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July 6, 2011

Waves of emotion: what makes a great sea shanty?

The Guardian (UK):

Out on the bay, the boats are jostling in the breeze, rain speckling their pale masts and the bright red buoys. Back on land, in the low-lit warmth of the Chain Locker pub, a group called Bone Idol have just taken to the stage: eight men in jeans, polo shirts and comfortable shoes, looking entirely ordinary until they start to sing. "Let your harbour lights keep burning," they begin, a rich, stirring sound. A man in a pirate hat stops stock still in the middle of the pub, clutches his tankard to his breast and cocks his head. "Send your beam across the way," they sing on. "Some poor faint and struggling seaman, you may rescue, you may save."

Now in its seventh year, the Falmouth International Sea Shanty Festival draws hundreds of performers to this idyllic corner of Cornwall. Organised by local shantyers the Falmouth Shout, and with proceeds donated to the Royal National Lifeboat Institution, for three days the town is transformed. From the Custom House Quay down to the new harbour-front development, and all through the taverns that line the shore, some 30 shanty groups perform. Some are dancing, some in costume, others armed only with a pint of grog, but all of them are singing songs of the sea.

The festival draws a diverse crowd – music fans, seasoned cagoule-wearers, ale-drinkers, women in Breton-striped tops. They fill up the bars and join in on the choruses, tales of fair Nancy left behind, of liquor and maidens and days spent a-roving and stamping-and-hauling.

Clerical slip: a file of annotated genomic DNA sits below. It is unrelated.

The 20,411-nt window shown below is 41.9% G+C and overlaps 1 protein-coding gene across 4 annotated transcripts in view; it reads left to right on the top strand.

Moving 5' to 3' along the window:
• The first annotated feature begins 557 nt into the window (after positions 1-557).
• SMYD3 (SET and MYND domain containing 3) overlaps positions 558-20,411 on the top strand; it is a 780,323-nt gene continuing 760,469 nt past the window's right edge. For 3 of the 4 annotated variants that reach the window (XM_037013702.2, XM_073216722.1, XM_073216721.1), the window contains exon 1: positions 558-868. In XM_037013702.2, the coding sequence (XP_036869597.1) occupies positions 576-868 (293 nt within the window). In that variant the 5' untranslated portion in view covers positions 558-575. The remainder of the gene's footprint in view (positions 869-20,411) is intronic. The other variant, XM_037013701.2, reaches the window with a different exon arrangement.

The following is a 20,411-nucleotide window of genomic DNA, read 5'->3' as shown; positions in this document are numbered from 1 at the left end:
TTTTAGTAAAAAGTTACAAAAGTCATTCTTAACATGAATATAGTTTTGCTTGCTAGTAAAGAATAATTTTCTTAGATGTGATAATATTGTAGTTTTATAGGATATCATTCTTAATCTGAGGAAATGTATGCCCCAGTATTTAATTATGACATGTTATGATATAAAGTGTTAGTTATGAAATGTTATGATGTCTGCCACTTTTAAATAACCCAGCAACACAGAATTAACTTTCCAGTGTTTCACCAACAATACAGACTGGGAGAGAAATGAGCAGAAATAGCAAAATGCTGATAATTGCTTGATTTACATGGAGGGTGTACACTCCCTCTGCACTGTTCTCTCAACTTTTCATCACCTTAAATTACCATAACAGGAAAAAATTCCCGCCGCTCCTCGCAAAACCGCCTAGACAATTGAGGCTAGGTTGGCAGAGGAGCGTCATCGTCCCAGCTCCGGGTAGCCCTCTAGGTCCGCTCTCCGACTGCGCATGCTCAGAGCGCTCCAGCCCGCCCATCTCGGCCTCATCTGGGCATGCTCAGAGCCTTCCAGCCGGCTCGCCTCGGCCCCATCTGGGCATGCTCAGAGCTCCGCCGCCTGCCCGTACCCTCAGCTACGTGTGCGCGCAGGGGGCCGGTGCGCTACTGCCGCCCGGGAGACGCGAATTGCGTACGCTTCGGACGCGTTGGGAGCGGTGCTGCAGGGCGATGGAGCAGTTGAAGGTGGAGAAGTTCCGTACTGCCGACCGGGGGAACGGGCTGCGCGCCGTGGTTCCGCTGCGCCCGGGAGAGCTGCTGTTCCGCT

The sea shanty began as a work song, its rhythms marked by the various tasks undertaken at sea: raising anchors, hauling ropes, the emphasis falling on particular syllables. Most followed the pattern of call and response, with a shantyman calling out the line and the men joining in on the chorus – usually coinciding with a heave. They helped synchronise a team and chronicle their adventures at sea and ashore.There are various types of shanty — among them the steady-rhythmed, narrative capstan shanty, performed while raising the anchor. There is the halyard shanty, sung during the raising and lowering of the sails; and the pumping shanties, sung as the sailors pumped the handle of the windlass. Musically, the shanties vary, some sharing features in common with the gaillard or West African work songs. There are regional variations, too — the shanties of Brittany, for instance, have more in common with those of the Cornish coast than those of North East England.

Read more.

Although I strongly dislike it when people chew gum while singing I think that singing while drinking beer is most agreeable. On a close to 100 degree day here in California those pints look mighty appealing.

Posted by acapnews at July 6, 2011 12:00 AM


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